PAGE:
Friendships, like love, is built on a commerce unlike the everyday economy we willingly take part of. Economy feeds on the exchange between this for that, my money for your product. Yet the commerce and exchange in friendship while sometimes reduced to the economic principle of equality ("We should split the bill equ…

Death Comes in Threes (The Child at a Wake)

For Lola Ester Borja
December 8, 1920 - September 8, 2006

"That's one of the perks of being dead. You know what happens after you die and you know the meaning of life. Life is wasted on the living."
Nathaniel Fisher
Six Feet Under (Sixth episode, First Season)

Death did come in three instances this past week: first, the father of a server in Outback; second, the grandfather of a long-time friend (I was there when he first heard it and he turned to us saying, "Cheers"); and third (the very next day), the grandmother of my cousin whose name was Ester Borja.

She was 85 years old. And she died of old (but of a ripe) age. I believe it was our Mother who took her. (See the dates when she was born and when she died above.)

My family and I went to the wake. There were only a handful of people there, and we were one of the first to sign in the guestbook -- that final attendance sheet for the departed's final party. There were also only a few boquets of flowers sent…

Building My Library (The Book Collector)

For my Neighbor
who reads her Benjamin at night

"Pilosopiya -- iyan ang kailangan mong pag-aralan. Kahit na wala ka nang pera maliban sa pambili ng lampara at langis. Kahit wala ka nang panahon maliban sa pagitan ng hating-gabi at pagtilaok ng manok."

Friedrich Holderlin
in a letter dated 1796, translated by Remmon Barbaza

"... to quote the answer which Anatole France gave to a philistine who admired
his library and then finished with the standard question, 'And you have read
all these books, Monsieur France?' 'Not one-tenth of them.
I don't suppose you use your Sevres china every day?'"

Walter Benjamin
"Unpacking My Library," Illuminations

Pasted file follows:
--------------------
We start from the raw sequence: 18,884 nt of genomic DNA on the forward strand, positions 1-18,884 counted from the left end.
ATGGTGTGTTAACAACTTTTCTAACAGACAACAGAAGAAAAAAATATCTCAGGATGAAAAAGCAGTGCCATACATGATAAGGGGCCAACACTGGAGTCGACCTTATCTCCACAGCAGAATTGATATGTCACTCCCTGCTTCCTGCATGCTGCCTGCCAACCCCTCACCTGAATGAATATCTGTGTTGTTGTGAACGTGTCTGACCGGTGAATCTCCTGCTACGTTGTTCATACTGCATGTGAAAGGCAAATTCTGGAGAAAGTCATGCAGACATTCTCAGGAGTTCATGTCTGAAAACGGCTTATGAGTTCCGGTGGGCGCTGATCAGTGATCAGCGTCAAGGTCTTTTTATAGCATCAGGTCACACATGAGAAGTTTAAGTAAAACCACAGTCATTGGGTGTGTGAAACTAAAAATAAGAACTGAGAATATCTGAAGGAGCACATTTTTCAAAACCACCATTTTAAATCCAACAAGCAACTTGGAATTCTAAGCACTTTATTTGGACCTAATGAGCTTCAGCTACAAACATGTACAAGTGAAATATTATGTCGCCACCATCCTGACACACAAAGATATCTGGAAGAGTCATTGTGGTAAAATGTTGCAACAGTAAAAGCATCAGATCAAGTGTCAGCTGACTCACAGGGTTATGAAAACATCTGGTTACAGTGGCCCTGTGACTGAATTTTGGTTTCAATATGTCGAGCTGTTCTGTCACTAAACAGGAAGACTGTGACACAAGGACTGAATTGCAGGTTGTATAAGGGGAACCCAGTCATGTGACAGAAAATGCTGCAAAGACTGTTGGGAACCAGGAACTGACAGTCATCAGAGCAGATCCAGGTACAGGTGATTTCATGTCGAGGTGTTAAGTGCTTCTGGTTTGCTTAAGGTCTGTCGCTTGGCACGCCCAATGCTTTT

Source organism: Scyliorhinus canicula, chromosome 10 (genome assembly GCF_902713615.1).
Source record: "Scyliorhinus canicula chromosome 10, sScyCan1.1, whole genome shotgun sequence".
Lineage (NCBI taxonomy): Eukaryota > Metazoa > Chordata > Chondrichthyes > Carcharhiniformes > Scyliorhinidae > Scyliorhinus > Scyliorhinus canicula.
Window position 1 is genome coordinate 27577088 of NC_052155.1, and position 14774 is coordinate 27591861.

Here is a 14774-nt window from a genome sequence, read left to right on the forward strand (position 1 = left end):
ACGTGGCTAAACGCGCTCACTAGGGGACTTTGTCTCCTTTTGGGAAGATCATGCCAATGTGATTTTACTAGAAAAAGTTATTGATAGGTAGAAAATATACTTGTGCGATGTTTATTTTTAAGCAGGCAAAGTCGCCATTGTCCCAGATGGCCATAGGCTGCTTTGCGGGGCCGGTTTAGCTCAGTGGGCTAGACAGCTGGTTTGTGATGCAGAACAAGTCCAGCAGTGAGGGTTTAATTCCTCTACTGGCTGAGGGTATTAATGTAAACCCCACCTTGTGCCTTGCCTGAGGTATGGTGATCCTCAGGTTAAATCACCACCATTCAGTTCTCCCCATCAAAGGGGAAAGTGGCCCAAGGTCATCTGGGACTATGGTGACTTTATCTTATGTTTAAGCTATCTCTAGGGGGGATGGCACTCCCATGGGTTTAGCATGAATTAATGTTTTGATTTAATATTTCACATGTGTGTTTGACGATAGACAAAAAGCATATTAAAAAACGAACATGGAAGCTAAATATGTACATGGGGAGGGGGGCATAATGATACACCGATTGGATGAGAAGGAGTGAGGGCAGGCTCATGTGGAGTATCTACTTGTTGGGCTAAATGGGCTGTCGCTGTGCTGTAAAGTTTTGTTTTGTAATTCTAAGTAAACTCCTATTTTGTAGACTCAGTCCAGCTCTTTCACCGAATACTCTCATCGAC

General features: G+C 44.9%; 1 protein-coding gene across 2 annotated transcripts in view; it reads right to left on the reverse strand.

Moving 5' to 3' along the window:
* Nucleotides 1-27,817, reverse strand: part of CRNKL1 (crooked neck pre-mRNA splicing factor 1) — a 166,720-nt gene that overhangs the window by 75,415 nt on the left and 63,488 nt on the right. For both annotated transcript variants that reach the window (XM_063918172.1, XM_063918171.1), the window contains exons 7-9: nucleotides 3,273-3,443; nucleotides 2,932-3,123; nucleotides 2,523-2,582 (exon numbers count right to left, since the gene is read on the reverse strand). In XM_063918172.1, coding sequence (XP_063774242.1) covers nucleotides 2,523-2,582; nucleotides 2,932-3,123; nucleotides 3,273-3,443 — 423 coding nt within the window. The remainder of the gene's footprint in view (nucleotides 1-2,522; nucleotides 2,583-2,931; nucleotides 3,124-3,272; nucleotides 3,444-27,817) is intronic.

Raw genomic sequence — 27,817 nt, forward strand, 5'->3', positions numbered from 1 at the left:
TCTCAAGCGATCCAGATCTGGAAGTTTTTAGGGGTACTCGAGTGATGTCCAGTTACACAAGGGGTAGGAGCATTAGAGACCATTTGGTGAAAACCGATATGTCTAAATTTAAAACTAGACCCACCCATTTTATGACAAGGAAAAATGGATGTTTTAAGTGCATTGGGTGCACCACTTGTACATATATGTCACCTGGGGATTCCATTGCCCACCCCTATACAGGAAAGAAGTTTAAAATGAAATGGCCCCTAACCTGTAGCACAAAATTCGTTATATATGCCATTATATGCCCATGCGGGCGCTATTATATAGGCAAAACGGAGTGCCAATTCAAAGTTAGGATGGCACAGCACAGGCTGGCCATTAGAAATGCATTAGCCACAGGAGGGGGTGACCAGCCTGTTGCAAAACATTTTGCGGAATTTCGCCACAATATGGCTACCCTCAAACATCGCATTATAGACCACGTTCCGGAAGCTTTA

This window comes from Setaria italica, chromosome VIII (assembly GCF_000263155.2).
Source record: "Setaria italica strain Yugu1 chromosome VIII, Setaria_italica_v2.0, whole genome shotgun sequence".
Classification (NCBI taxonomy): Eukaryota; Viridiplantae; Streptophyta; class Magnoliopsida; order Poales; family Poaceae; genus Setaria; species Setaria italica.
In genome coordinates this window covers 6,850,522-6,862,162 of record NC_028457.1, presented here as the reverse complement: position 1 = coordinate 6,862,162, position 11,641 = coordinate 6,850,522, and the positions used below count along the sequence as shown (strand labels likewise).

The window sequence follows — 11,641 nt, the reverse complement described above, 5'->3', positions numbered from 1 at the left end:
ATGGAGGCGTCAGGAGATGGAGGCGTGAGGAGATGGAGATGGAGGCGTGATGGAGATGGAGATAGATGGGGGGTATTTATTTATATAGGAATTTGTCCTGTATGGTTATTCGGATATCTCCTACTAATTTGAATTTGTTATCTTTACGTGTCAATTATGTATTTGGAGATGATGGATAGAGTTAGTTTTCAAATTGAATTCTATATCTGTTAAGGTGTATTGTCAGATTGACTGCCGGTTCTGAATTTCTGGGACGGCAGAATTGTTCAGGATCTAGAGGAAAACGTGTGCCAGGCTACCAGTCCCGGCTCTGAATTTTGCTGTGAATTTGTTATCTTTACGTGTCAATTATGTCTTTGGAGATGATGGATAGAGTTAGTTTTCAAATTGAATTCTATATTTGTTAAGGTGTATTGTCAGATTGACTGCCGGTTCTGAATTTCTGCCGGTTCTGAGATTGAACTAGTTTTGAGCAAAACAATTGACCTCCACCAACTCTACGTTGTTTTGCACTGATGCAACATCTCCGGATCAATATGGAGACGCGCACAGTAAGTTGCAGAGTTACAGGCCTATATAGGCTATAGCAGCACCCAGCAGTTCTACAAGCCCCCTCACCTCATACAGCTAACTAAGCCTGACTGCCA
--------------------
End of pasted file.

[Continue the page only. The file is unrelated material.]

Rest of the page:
My father could not believe his eyes when he opened my credit card bill for last month's reveries. He called me in his usual seemingly-angry-but-just-excited-voice and pointed to the bottom line which I had to pay back to him in a few days. As my mouth went agape, he said, "I told you."


The Freedom to Know

For the Mathematician
who is also a late bloomer

Habent sua fata libelli

quoted by Walter Benjamin, Illuminations

I never read a book much more buy one until I was twenty-one.

Of course there were book reports to be done and standard textbooks to be skimmed through all throughout the formative years of this life; yet, they do not really qualify as reading. For in real reading, a certain kind of liberty is at play: the freedom to choose one book from thousands and thousands available to you, and the decision to read here and now inspite of the possibility of reading another or any other.

I always give my students the experience of choosing a book in a library as an example of the absurd freedom we have -- absurd because such a freedom participates in the infinite and the finite (Buber). There is an inumerable quantity of books displayed before your very eyes, spanning rows and rows of shelves on floors upon floors in the library, all waiting for your tentative fingers to pick them and for yo…

On Staying and Waiting

For Erjoy

"Because legein (to let), which lets things lie together before us, concerns itself solely with the safety of that which lies before us in unconcealment, the gathering appropriate to such a laying is determined by safekeeping."

("Logos," Early Greek Thinking)

"They also serve those who stand and wait."


"I waited for you."

That was what Victor Navorski said to the lovely but impatient Amelia in the movie "The Terminal." And Victor knew what he was saying.

A victim of unusual circumstance, Victor Navorksi arrived at the JFK Airport in New York just when a coup d 'etat in his beloved Krakhozia transpired overnight. His passport and visa were instantly denied by the immigration and, without understanding much of what the Chief of Security said, he was asked to wait until Uncle Sam would take care of the crack in the wall the unassuming tourist fell into. As Dixon said, he was a "citizen of nowhere," and strict b…